On May 26, 1830 President Andrew Jackson signed into law the Indian Removal Act.
The controversial act was strongly supported by southern states. Georgia, the largest state at that time in the south, was involved in a litigious land dispute with the Cherokee Nation. President Jackson believed removal would resolve this dispute and others.
Though most European Americans favored the passage of the Act, there was significant opposition. Among others who spoke out against the legislation in Congress were Congressman Davy Crockett of Tennessee and Senator Theodore Frelinghuysen of New Jersey. A future President, Abraham Lincoln, also opposed the Indian Removal Act. Unfortunately, after a bitter debate in Congress the Act was passed.
The Removal Act was, in fact, supposed to be voluntary. In practice, however, it was not. Great pressure was put on Native American leaders to sign removal treaties. When Jackson was re-elected by a landslide in 1832 many native American leaders who had previously resisted removal began to reconsider their positions. The tribes affected by the Act included the Choctaw, Cherokee, Chickasaw, Creek, and Seminole.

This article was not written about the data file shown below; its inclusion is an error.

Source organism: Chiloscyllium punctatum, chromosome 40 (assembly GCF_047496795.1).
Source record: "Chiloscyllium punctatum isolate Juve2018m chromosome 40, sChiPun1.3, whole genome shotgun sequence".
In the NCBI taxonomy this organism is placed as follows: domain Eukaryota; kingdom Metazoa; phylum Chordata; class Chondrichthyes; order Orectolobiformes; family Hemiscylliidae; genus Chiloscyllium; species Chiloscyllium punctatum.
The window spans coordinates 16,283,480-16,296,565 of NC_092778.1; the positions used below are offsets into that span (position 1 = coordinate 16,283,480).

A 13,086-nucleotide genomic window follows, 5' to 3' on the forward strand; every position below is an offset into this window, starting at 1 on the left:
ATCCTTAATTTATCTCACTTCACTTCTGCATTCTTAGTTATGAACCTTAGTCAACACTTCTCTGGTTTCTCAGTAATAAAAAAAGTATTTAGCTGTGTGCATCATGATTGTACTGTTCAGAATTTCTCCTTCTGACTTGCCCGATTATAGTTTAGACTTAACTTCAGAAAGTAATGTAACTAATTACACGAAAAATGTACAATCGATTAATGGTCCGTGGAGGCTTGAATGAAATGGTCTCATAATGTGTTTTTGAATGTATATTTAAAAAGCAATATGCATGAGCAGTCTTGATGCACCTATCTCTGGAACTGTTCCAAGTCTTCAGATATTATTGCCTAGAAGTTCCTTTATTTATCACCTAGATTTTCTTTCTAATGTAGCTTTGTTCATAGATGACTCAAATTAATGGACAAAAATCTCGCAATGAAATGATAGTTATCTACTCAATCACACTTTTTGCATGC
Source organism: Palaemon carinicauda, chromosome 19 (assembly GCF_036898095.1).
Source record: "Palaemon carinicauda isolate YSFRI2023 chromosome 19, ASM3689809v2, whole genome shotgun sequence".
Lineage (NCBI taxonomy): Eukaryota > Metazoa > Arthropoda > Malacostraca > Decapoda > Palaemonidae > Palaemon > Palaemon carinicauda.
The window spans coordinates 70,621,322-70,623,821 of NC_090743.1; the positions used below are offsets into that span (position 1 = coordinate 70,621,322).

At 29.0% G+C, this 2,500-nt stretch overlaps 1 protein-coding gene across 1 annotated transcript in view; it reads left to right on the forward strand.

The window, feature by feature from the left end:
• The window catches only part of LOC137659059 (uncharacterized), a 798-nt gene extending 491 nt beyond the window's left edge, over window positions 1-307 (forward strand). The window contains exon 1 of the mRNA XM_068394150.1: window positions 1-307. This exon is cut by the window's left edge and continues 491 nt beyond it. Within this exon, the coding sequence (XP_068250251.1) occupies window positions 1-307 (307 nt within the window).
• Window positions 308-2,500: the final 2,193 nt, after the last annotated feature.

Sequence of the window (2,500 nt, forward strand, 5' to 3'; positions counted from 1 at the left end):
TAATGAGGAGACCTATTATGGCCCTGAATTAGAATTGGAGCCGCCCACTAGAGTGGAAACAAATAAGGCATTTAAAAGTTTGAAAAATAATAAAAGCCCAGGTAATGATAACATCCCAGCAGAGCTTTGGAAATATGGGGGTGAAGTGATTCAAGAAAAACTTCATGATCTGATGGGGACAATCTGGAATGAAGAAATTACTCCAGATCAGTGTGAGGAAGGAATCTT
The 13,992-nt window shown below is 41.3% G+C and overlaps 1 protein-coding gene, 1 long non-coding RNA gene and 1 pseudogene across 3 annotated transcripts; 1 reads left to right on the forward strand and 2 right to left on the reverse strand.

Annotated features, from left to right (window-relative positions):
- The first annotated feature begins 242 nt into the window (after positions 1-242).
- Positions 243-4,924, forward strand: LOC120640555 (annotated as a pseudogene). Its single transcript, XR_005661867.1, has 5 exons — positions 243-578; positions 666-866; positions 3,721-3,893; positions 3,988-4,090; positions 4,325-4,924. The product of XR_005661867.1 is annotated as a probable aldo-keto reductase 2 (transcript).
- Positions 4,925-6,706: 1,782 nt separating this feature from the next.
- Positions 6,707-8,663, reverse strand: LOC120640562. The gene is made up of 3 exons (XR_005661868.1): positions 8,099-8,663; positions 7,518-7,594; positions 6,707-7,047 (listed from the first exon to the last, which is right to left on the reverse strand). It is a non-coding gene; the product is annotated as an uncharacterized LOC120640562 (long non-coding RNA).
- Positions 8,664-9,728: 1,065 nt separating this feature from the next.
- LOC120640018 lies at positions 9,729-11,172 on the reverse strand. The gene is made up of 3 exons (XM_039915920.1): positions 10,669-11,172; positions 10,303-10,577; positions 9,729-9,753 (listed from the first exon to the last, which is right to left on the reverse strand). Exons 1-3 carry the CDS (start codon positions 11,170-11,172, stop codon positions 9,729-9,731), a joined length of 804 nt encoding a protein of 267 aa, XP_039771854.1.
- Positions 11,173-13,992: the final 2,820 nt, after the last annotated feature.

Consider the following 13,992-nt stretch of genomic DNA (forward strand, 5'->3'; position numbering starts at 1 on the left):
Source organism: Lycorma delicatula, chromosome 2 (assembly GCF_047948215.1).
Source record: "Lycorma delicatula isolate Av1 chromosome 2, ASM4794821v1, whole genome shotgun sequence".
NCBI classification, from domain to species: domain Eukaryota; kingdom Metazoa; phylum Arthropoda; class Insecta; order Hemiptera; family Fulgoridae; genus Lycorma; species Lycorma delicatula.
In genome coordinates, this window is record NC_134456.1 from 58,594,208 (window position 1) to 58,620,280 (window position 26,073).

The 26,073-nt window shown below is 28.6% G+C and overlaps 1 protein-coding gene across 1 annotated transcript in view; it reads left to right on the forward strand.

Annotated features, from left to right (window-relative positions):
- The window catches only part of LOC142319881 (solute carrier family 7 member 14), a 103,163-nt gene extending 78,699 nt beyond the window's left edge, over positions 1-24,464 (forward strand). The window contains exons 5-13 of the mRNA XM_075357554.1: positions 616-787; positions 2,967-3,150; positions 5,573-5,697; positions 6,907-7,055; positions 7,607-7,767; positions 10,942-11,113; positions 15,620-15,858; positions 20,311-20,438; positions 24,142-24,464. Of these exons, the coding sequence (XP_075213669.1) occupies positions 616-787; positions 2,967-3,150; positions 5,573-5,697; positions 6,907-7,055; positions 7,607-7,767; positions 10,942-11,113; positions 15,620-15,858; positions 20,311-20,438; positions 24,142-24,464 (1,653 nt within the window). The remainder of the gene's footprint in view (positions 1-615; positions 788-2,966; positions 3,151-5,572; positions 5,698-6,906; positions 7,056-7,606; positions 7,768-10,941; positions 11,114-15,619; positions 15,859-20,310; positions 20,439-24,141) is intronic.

The first removal treaty that was signed after the Removal Act was passed was the Treaty of Dancing Rabbit Creek by the Choctaws in Mississippi on September 27, 1830. The Choctaws surrendered their land east of the Mississippi river in exchange for payment and land in the West.
A Choctaw Chief, either Thomas Harkins or Nitikechi, was quoted in the Arkansas Gazette at the time as saying their removal was a "trail of tears and death."
It was not until 1835 when the Treaty of New Echota was signed that the Cherokee began their Trail of Tears.
Other tribes did not leave peacefully, including the Seminoles in Florida. The Second Seminole War lasted from 1835 to 1842 and resulted in their forced removal.
Please read below Jack's Sage of Bucksnort – “THE TRAIL WHERE THEY CRIED”